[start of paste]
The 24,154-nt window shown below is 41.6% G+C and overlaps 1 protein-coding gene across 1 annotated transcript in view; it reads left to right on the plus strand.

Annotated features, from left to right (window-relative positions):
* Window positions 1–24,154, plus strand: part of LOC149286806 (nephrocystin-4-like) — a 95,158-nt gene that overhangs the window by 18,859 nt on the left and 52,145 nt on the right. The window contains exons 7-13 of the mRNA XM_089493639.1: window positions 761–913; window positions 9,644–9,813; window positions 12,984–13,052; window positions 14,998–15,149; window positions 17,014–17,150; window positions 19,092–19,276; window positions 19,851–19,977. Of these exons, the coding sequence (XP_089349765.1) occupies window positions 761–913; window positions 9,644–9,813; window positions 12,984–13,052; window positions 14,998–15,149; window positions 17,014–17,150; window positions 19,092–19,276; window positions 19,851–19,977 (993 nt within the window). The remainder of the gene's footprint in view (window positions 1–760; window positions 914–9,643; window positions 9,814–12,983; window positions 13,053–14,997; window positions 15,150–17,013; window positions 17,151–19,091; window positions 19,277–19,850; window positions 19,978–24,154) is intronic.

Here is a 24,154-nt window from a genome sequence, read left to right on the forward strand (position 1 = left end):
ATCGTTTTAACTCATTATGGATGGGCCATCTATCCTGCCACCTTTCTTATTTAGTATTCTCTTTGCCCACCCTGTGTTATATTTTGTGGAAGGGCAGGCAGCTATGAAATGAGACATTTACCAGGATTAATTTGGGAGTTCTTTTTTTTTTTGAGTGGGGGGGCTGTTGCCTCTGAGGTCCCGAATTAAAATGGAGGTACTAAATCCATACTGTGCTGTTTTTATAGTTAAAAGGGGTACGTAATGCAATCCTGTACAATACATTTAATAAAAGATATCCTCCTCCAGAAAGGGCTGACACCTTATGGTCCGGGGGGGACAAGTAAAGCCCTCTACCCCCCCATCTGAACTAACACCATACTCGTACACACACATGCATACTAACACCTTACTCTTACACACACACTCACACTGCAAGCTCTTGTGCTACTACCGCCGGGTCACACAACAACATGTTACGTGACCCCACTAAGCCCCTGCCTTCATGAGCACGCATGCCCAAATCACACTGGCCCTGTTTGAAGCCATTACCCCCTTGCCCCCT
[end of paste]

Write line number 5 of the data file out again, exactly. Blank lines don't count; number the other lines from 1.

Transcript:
ATCGTTTTAACTCATTATGGATGGGCCATCTATCCTGCCACCTTTCTTATTTAGTATTCTCTTTGCCCACCCTGTGTTATATTTTGTGGAAGGGCAGGCAGCTATGAAATGAGACATTTACCAGGATTAATTTGGGAGTTCTTTTTTTTTTTGAGTGGGGGGGCTGTTGCCTCTGAGGTCCCGAATTAAAATGGAGGTACTAAATCCATACTGTGCTGTTTTTATAGTTAAAAGGGGTACGTAATGCAATCCTGTACAATACATTTAATAAAAGATATCCTCCTCCAGAAAGGGCTGACACCTTATGGTCCGGGGGGGACAAGTAAAGCCCTCTACCCCCCCATCTGAACTAACACCATACTCGTACACACACATGCATACTAACACCTTACTCTTACACACACACTCACACTGCAAGCTCTTGTGCTACTACCGCCGGGTCACACAACAACATGTTACGTGACCCCACTAAGCCCCTGCCTTCATGAGCACGCATGCCCAAATCACACTGGCCCTGTTTGAAGCCATTACCCCCTTGCCCCCT